Inspired by debut author Christine Day’s personal family history, I Can Make This Promise (HarperCollins Publishers) is a powerful children’s book about a mixed-race Native American girl who grapples with her family’s complicated legacy — and must figure out how to understand her own.

Edie Green, a curious 12-year-old girl, has always known she’s half Native-American. She knows her mother was adopted into a white family as a baby. She also knows she has no way to connect to her Native heritage, no matter how deep her desire.

One summer day, Edie and her friends discover a box hidden in the attic–a box full of photos of a woman who looks just like her and old letters signed, “Love, Edith.” And suddenly, it seems like everything she knows about her family might be a lie.

A glorious novel about friendship, emerging identity, family secrets, and lost culture, Day’s debut, while targeted at 8 to 12-year-olds at grade levels 3 to 7, will resonate with readers of all ages.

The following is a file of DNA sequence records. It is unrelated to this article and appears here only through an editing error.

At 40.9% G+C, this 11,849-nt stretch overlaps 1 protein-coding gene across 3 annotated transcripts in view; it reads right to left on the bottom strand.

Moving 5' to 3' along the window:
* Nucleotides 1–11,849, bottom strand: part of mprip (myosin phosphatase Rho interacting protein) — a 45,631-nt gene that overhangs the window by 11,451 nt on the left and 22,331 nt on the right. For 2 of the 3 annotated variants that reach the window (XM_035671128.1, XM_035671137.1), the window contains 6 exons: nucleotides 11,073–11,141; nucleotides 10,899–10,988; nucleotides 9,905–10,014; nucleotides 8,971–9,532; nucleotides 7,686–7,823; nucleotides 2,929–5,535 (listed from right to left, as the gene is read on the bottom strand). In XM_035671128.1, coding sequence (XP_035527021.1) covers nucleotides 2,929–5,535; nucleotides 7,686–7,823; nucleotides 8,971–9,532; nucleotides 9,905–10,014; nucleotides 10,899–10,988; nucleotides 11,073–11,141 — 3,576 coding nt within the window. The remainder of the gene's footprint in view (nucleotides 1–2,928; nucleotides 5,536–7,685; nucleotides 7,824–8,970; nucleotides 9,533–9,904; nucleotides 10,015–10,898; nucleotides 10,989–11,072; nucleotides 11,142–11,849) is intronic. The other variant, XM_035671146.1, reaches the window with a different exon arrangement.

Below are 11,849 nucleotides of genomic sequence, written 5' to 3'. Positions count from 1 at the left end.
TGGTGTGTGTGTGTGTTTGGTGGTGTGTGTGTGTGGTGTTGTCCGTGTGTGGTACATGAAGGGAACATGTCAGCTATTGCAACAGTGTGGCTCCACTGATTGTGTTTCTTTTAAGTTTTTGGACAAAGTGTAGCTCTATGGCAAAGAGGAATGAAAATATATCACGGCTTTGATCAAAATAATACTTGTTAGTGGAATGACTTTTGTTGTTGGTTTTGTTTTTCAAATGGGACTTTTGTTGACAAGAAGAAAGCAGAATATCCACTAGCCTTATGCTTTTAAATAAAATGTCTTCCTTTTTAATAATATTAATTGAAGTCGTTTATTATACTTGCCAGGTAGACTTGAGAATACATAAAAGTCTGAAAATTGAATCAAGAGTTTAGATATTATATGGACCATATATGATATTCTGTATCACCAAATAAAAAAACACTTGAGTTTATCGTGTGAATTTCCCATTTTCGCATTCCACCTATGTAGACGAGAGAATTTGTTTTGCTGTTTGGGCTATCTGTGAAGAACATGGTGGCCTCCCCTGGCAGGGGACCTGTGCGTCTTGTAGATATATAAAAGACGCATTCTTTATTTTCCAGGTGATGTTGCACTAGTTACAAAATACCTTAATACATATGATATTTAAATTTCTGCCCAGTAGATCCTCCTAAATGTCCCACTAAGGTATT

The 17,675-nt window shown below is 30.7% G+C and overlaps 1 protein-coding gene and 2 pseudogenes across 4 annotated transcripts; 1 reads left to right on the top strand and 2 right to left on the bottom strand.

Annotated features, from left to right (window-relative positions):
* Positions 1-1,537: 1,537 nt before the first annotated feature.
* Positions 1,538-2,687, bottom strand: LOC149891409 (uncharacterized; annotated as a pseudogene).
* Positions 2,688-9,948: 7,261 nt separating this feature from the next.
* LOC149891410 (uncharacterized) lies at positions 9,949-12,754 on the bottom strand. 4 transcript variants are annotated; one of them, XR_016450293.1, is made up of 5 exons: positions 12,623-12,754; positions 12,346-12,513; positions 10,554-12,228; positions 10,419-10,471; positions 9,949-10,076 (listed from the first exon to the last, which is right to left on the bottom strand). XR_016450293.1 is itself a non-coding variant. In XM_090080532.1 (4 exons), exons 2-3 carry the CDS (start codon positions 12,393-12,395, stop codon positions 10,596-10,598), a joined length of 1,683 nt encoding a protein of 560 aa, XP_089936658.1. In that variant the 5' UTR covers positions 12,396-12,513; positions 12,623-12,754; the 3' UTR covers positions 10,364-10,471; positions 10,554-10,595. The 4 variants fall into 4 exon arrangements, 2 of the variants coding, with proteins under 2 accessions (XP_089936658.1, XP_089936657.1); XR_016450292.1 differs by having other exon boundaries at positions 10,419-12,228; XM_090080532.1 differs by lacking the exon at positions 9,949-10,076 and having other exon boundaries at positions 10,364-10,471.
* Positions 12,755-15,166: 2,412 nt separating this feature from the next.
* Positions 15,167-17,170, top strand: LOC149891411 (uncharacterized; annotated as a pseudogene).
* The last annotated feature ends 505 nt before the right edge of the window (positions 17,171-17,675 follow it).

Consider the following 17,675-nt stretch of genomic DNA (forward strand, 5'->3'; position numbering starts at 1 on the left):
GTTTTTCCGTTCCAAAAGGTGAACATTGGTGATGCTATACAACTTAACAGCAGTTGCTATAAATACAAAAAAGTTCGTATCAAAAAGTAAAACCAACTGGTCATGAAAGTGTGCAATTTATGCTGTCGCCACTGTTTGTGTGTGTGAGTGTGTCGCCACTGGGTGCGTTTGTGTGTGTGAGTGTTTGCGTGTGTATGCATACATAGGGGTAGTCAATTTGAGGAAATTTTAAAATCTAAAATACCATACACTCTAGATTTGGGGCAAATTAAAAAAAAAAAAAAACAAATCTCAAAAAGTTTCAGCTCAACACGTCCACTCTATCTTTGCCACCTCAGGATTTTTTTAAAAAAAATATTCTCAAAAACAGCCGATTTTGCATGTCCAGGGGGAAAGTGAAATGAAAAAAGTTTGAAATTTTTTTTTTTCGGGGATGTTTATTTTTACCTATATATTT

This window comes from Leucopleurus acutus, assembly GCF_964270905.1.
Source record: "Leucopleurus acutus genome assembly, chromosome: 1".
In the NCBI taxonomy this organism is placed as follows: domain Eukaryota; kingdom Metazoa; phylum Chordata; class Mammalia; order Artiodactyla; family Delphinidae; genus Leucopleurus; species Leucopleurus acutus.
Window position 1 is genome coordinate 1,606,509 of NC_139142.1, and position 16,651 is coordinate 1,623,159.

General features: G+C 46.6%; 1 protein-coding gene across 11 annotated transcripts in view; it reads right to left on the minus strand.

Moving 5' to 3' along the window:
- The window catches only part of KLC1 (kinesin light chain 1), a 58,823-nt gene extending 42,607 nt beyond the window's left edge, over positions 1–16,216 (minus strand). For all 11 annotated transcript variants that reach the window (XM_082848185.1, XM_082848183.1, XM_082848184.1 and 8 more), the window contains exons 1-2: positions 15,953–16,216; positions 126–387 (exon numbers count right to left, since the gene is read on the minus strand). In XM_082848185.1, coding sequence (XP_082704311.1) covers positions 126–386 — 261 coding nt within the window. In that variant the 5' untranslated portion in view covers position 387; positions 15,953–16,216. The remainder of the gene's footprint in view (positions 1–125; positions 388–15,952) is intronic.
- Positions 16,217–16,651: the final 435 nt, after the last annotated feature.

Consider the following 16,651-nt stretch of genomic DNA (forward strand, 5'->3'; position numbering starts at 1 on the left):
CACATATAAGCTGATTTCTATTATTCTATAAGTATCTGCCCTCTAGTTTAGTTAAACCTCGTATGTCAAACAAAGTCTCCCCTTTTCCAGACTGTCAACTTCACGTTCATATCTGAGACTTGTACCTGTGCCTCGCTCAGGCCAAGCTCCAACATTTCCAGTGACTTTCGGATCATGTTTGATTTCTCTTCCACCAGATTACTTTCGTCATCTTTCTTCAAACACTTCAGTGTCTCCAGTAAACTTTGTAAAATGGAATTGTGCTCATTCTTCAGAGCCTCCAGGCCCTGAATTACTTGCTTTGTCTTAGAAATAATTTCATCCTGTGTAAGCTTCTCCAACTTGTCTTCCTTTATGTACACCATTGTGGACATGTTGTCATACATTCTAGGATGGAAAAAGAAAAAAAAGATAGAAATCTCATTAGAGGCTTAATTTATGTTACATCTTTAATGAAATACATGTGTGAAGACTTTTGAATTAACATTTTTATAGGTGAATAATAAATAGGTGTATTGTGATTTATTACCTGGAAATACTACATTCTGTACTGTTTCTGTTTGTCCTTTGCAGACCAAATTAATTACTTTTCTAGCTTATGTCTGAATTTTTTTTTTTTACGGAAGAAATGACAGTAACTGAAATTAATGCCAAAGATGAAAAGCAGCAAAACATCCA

Says Traci Sorell of Cherokee Nation, “Day’s novel brings an accessible, much-needed perspective about the very real consequences of Indigenous children being taken from their families and Native Nations. The absence of one’s tribal community, loss of culture and lack of connection to relatives have ripple effects for generations.”

I Can Make This Promise, launching a month before Native American Heritage Month in November, is available for purchase.

Christine Day (Upper Skagit) holds a master’s degree from the University of Washington, where she created a thesis on Coast Salish weaving traditions. I Can Make This Promise is her first novel. Christine lives in the Pacific Northwest with her husband. Visit